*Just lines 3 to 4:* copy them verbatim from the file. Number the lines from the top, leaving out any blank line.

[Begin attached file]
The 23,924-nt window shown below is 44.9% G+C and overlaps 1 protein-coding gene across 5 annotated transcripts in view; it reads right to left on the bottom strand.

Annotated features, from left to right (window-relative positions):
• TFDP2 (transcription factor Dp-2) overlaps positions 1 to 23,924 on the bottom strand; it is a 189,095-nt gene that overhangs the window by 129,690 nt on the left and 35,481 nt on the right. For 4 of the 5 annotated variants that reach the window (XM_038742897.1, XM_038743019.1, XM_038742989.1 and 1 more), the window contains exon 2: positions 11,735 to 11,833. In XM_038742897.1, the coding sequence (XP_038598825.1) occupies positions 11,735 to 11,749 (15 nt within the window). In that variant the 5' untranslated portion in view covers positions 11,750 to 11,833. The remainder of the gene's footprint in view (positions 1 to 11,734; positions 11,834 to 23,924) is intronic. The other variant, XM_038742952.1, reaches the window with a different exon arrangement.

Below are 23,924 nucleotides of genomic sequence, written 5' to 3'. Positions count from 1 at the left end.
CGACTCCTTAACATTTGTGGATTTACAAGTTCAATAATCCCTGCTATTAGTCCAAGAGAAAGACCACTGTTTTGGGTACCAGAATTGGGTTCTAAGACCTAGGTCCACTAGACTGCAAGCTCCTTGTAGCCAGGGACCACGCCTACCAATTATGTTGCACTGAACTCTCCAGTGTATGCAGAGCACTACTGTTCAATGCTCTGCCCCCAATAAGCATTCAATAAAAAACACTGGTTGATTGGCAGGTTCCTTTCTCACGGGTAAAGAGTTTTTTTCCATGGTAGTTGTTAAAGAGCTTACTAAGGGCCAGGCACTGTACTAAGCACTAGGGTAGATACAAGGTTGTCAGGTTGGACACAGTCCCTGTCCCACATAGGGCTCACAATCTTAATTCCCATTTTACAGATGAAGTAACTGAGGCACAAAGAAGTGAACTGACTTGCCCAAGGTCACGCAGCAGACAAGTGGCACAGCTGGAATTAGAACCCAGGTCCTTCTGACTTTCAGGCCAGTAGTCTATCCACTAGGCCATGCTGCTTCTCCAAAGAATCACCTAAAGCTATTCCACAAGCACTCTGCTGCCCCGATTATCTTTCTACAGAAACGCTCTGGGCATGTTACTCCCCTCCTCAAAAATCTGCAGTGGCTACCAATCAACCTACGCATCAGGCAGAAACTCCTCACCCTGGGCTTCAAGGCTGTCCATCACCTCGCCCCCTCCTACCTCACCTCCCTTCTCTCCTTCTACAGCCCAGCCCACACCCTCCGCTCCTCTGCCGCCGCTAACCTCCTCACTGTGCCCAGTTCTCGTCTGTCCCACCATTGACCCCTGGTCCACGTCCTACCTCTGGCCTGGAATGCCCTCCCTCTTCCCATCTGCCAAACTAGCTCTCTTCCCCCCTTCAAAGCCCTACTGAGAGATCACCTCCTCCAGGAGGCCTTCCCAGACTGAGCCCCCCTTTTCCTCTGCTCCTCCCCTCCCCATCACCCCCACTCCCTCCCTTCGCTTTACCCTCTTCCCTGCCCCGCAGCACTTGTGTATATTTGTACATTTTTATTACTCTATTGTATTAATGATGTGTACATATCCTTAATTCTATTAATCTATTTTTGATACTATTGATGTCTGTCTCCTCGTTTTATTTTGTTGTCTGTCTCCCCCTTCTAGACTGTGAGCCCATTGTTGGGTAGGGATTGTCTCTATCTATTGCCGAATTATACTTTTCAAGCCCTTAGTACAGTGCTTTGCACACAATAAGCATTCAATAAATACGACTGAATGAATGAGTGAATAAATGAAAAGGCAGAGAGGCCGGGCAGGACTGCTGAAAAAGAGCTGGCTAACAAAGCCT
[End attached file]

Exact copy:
• TFDP2 (transcription factor Dp-2) overlaps positions 1 to 23,924 on the bottom strand; it is a 189,095-nt gene that overhangs the window by 129,690 nt on the left and 35,481 nt on the right. For 4 of the 5 annotated variants that reach the window (XM_038742897.1, XM_038743019.1, XM_038742989.1 and 1 more), the window contains exon 2: positions 11,735 to 11,833. In XM_038742897.1, the coding sequence (XP_038598825.1) occupies positions 11,735 to 11,749 (15 nt within the window). In that variant the 5' untranslated portion in view covers positions 11,750 to 11,833. The remainder of the gene's footprint in view (positions 1 to 11,734; positions 11,834 to 23,924) is intronic. The other variant, XM_038742952.1, reaches the window with a different exon arrangement.

Below are 23,924 nucleotides of genomic sequence, written 5' to 3'. Positions count from 1 at the left end.